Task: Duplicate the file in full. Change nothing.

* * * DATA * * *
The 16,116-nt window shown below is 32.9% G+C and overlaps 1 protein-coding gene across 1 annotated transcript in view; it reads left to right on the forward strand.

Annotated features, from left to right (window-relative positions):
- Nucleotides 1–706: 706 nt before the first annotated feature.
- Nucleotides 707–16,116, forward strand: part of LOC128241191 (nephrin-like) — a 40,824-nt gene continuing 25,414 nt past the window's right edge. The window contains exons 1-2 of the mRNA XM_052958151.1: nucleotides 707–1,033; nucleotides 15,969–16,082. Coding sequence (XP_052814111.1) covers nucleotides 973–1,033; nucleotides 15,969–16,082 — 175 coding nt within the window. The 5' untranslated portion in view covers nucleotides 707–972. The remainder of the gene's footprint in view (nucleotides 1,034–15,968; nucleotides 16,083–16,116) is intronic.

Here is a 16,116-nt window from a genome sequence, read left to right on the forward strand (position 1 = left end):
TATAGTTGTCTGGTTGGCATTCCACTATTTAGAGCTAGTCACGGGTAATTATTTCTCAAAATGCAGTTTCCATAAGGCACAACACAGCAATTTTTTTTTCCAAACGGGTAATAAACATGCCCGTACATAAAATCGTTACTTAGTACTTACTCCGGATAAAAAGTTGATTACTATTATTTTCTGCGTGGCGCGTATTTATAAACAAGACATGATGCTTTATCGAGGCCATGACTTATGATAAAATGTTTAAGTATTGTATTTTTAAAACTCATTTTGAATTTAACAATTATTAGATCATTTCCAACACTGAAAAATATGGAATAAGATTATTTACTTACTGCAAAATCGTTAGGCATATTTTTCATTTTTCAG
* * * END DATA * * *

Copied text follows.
The 16,116-nt window shown below is 32.9% G+C and overlaps 1 protein-coding gene across 1 annotated transcript in view; it reads left to right on the forward strand.

Annotated features, from left to right (window-relative positions):
- Nucleotides 1–706: 706 nt before the first annotated feature.
- Nucleotides 707–16,116, forward strand: part of LOC128241191 (nephrin-like) — a 40,824-nt gene continuing 25,414 nt past the window's right edge. The window contains exons 1-2 of the mRNA XM_052958151.1: nucleotides 707–1,033; nucleotides 15,969–16,082. Coding sequence (XP_052814111.1) covers nucleotides 973–1,033; nucleotides 15,969–16,082 — 175 coding nt within the window. The 5' untranslated portion in view covers nucleotides 707–972. The remainder of the gene's footprint in view (nucleotides 1,034–15,968; nucleotides 16,083–16,116) is intronic.

Here is a 16,116-nt window from a genome sequence, read left to right on the forward strand (position 1 = left end):
TATAGTTGTCTGGTTGGCATTCCACTATTTAGAGCTAGTCACGGGTAATTATTTCTCAAAATGCAGTTTCCATAAGGCACAACACAGCAATTTTTTTTTCCAAACGGGTAATAAACATGCCCGTACATAAAATCGTTACTTAGTACTTACTCCGGATAAAAAGTTGATTACTATTATTTTCTGCGTGGCGCGTATTTATAAACAAGACATGATGCTTTATCGAGGCCATGACTTATGATAAAATGTTTAAGTATTGTATTTTTAAAACTCATTTTGAATTTAACAATTATTAGATCATTTCCAACACTGAAAAATATGGAATAAGATTATTTACTTACTGCAAAATCGTTAGGCATATTTTTCATTTTTCAG